NEW YORK, July 29- U.S. Thirty-year bond yields fell as low as 3.22 percent, the lowest since June 7 of last year. "The theme has really been the flattening," said Justin Lederer, an interest rate strategist at Cantor Fitzgerald in New York.» Read More
Stocks advanced Thursday after a report showed jobless claims fell last week and banks gained. Weak retail sales tempered the mood.
New U.S. jobless claims fell for a third straight week last week; productivity rose 1.6 percent. What does this herald for the stock markets? Art Cashin, UBS Financial Services director of floor operations, offered his insights to CNBC.
Stocks opened slightly higher Thursday after a report showed jobless claims fell last week but the gains were offset by the retail surprise: three-quarters of retailers reporting chain-store sales this morning missed their targets.
Stocks opened slightly higher Thursday after a report showed jobless claims fell last week.
Stocks were headed for a flat open after futures pared gains on dismal sales reports from some of the nation's largest retailers.
The Bank of England is not expected to move this week as its Monetary Policy Committee meets to decide on rates.
Wall Street is terrified of both inflation and deflation, high and low oil prices, a strong and a weak dollar. Here’s how you avoid the panic.
When you search for driving directions online, a good site will give you several options like “no tolls,” “quickest route,” or “avoid highways.” You have choices like this when it comes to paying off your credit card debt. Now, I don’t know about you, but I don’t think it’s good advice to tell someone to take the time to enjoy the tree-lined roads on their way to becoming debt-free, please don’t worry that it takes so much longer. For me—and from what I can see also many, many of you—getting out of credit card debt was all about getting out hard and fast. I wanted the route that not only avoided tolls (or fees, in credit-card land) but also that got me to my destination as quickly as possible—a $0.00 balance.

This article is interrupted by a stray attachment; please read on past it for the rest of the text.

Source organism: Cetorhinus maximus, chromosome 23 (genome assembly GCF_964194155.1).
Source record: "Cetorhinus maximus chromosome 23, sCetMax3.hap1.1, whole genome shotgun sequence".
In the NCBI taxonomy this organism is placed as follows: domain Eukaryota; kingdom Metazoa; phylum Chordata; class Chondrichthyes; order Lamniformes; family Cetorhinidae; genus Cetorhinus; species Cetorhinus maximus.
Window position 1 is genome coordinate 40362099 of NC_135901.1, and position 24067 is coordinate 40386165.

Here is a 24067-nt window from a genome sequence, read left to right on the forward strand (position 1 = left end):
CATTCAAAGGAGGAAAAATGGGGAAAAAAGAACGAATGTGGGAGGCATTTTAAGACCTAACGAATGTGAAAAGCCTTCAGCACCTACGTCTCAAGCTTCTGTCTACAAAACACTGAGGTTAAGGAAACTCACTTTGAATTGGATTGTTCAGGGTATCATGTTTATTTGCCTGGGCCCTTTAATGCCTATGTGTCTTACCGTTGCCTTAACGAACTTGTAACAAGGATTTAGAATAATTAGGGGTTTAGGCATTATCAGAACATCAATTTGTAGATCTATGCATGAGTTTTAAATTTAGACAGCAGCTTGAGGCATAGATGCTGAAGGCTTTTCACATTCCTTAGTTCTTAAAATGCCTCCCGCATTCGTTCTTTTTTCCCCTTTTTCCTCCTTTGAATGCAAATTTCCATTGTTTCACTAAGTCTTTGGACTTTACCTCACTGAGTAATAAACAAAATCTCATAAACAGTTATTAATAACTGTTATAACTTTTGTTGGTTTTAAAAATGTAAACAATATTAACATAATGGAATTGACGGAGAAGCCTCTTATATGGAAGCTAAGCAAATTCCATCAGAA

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With weakness in the dollar expected to continue, investors are rethinking their plans across virtually the entire spectrum of asset classes.
The recent surge in mortgage rates hasn't put a crimp in the housing recovery so far, but some economists think it could if rates head much higher.
Historically, the pending home sales index has tracked along pretty closely with the existing home sales number, and so has been a pretty reliable leading indicators. Lately that’s become less and less true.
South Korea's foreign exchange reserves reported their biggest monthly rise ever in May, central bank data showed on Tuesday.
“We have lost multiple loans already, due to low valuations, and we have some frustrated homeowners,” a mortgage broker in Maryland tells me. “Start writing your story on the collapse of mortgage applications this week,” a mortgage analyst instructs me.
As confidence increases in stocks and a slew of factors works against US debt, investors are unlikely to flock to Treasury bonds until yields get significantly higher.
South Korean exports and imports in May both dropped more than expected, data showed on Monday, dampening growing hopes for an early recovery in Asia's fourth-largest economy.
So what's a half a percentage point or even three quarters of a point, when mortgage interest rates are still historically low? Well, apparently a lot.
The recent surge in interest and mortgage rates is not down to the Federal Reserve’s purchases of Treasury and mortgage assets, sources familiar with the thinking of Fed officials told CNBC.
South Korean manufacturers' assessment of the business outlook for June hit an eight-month high, data showed on Friday, indicating the economy had passed its trough.
The US government will need to keep Treasurys yields as high as 4 percent in order to entice investors to buy them, Pimco co-CEO Bill Gross said.